You just moved to your HBS apartment and you need to get furniture. You are thinking about a trip to Ikea, but you need to get a car, make sure you have a day off, and find a friend to help you carry and assemble the things you got. Or – will you just buy your furniture online?
Wayfair is an online retailer for home goods. It sells everything from furniture, lighting and storage solutions to pet beds and seasonal decor. The company started in 2002, and grew as a collection of more than 250 standalone sites. In 2011, the founders decided to move all those sites to one destination and named it Wayfair. In a world of fast paced digital transformation, Wayfair is definitely a winner. As of Q3’16, it experienced a 53% YoY growth in direct retail and its brand awareness is increasing as the company invest more and more in marketing.
Wayfair’s mission is “to transform the way people shop for their home”, and with more than 7 million active customers, its seems like they are on the right direction.
Creating value with a unique shopping experience
Wayfair is creating a unique experience to its customers in several different ways:
First, as it logo state “a zillion things” – Wayfair offers a huge variety of home products – currently more than 7,000,000 by partnering with over 7,000 suppliers. This variety is unique especially as considering competitors like Crate & Barrel, or Bed, Bath & Beyond who has much more limited options. Second, the website provides with images of furnished rooms, ideas and tips around design and look and allows customers to create their own idea boards – saving products they like, organizing the boards and sharing them with other people. Finally, Wayfair is creating an easy and convenient shopping experience by shipping the products to the customers home, without needing to get to a physical store, saving time and money. In case customers experience any issues with their order, the company provides a great customer service and does its best to solve the issue quickly and efficiently.
Capturing value as the middle man
Wayfair manages an inventory light model as most of the inventory is being held by suppliers. The website is used as a platform to order the products, but once a customer placed an order, the relevant supplier is notified and ship the product to the customer, while a Wayfair last mile agent hands the product to the customer. Wayfair gets a commission from of every sale and therefore can capture value while limiting the risk on the company. In order to improve the customer’s experience, the company is now shifting towards a CastleGate – a system in which Wayfair will hold inventory of mainly small items in its distribution centers, allowing better control and speed for some of its most popular items, while still keeping the large expensive inventory items at the supplier’s sites.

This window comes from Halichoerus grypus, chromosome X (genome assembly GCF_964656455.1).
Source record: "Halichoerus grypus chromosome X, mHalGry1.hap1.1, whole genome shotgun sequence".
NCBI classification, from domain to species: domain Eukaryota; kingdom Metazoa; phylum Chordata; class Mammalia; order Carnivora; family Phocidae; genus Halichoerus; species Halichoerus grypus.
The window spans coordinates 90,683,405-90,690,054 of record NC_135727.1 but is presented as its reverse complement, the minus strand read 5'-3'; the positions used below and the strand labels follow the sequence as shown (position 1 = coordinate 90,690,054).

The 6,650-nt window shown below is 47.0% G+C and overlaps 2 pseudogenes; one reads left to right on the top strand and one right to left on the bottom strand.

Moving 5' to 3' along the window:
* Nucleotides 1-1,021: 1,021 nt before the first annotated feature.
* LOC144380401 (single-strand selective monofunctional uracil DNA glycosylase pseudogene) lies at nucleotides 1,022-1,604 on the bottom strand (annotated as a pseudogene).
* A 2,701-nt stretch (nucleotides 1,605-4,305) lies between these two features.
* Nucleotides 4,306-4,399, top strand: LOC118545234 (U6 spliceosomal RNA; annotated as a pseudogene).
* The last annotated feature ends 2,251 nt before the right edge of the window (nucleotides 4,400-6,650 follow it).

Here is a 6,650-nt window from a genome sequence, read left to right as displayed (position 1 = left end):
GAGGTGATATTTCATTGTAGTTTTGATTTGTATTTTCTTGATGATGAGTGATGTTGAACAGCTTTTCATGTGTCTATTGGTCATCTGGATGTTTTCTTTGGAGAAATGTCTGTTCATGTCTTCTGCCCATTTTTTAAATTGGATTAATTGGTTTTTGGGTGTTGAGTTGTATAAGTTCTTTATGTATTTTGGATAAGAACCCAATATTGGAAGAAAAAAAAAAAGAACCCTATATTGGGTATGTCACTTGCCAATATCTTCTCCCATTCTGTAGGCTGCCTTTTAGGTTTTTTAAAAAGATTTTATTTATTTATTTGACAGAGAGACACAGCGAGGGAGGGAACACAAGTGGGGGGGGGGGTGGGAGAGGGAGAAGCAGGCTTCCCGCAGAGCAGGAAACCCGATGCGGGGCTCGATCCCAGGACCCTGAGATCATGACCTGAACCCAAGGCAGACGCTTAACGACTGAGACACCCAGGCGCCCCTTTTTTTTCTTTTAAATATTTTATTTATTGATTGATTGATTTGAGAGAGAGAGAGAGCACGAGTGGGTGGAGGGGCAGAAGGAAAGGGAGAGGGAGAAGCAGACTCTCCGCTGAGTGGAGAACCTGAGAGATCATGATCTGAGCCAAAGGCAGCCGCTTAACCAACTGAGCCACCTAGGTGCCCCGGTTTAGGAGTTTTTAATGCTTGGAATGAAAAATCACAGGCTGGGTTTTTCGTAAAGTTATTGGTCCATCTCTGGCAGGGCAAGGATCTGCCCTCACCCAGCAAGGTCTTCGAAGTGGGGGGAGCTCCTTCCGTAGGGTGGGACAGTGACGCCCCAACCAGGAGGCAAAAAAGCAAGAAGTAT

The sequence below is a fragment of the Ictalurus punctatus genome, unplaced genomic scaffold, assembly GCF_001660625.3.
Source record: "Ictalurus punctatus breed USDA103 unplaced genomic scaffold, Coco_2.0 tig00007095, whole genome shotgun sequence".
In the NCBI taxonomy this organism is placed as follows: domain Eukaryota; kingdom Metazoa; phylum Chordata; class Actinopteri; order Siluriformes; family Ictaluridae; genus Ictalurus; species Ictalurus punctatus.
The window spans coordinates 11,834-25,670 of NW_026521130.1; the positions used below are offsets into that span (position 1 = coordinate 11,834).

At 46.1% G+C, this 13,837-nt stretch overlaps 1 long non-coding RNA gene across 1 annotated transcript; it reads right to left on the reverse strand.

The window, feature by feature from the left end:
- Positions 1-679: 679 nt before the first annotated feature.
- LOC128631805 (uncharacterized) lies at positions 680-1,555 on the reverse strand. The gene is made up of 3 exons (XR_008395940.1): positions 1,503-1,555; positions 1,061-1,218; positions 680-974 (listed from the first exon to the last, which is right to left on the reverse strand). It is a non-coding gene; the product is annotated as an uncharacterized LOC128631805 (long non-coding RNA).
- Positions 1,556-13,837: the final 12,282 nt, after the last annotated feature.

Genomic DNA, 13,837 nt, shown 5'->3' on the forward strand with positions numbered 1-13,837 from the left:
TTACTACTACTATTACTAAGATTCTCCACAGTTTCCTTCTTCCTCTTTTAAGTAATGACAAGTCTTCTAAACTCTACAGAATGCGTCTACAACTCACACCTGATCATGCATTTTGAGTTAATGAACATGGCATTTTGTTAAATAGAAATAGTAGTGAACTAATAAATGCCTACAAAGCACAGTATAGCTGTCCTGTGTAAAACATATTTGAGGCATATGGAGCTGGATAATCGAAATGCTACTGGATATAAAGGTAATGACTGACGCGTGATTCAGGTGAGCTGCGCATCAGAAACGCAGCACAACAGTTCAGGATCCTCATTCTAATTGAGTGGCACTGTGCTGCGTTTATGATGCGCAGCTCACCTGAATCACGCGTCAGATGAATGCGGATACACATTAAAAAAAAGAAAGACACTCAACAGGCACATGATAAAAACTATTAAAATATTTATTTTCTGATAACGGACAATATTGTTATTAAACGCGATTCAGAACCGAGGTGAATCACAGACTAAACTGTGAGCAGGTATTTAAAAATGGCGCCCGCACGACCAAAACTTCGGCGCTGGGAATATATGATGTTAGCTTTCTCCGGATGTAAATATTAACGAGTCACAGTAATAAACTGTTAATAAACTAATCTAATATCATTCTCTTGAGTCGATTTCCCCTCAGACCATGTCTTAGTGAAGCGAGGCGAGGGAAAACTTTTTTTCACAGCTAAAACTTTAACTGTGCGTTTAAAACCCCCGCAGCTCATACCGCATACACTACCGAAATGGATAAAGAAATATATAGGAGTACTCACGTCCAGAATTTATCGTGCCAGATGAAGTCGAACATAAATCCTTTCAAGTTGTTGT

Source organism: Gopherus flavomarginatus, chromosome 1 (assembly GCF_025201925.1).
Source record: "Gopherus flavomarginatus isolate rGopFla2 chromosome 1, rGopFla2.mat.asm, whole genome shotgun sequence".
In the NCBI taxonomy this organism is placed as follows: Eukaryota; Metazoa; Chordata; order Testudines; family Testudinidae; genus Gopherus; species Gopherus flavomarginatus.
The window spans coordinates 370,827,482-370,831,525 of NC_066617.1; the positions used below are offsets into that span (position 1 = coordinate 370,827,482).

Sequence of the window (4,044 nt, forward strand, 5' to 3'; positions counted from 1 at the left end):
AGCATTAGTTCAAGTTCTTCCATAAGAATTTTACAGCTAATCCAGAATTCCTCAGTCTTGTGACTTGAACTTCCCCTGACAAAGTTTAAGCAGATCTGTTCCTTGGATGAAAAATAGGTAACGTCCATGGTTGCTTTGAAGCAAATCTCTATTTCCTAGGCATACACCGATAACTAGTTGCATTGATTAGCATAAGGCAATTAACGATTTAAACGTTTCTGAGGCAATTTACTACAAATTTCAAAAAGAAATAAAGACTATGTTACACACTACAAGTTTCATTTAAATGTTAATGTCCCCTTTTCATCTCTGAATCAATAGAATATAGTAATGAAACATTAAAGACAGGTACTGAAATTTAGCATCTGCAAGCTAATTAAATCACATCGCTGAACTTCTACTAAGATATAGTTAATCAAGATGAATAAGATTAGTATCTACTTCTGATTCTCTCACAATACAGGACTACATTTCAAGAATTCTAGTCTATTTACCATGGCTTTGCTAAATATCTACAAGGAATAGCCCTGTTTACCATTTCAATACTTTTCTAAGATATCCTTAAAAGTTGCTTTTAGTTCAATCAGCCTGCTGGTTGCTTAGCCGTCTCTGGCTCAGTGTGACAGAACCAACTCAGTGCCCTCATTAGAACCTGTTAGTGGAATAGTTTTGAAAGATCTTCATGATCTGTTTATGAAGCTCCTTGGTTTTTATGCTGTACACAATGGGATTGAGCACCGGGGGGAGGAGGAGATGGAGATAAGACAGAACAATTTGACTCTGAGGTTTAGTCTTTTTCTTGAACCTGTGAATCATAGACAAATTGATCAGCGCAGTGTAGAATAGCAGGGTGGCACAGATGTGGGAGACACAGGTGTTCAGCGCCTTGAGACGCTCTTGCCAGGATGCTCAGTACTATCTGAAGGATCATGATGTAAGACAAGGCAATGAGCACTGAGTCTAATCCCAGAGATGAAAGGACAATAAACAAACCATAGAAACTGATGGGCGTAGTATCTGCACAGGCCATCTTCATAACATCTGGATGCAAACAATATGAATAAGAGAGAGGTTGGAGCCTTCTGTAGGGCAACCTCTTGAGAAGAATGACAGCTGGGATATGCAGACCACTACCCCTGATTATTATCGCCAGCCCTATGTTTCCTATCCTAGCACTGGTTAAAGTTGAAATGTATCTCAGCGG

So why are we still a bit worried?
Wayfair believes that by creating inspiring images, and providing detailed shots of the product it can get more customers to buy their furniture online. Today, while the online penetration of electronics is 54% and of apparel is 15%, online home goods are only 7% – a huge potential for growth. However, while the e-commerce space is developing, it is not clear yet whether customers will be willing to give up on the option to see and feel their furniture before they buy them. In comparison to other products like apparel and electronics, the shipping costs of home goods are high, therefore increasing the costs of returns and refunds. In addition, even after several years of operations, Wayfair is not profitable yet. Although it is known that the economies of scale are critical in the online retail business, there is still a question of the sustainability around the company’s business model. It will be interesting to continue and follow the company in the future and see if it continues to win the e-commerce home goods market.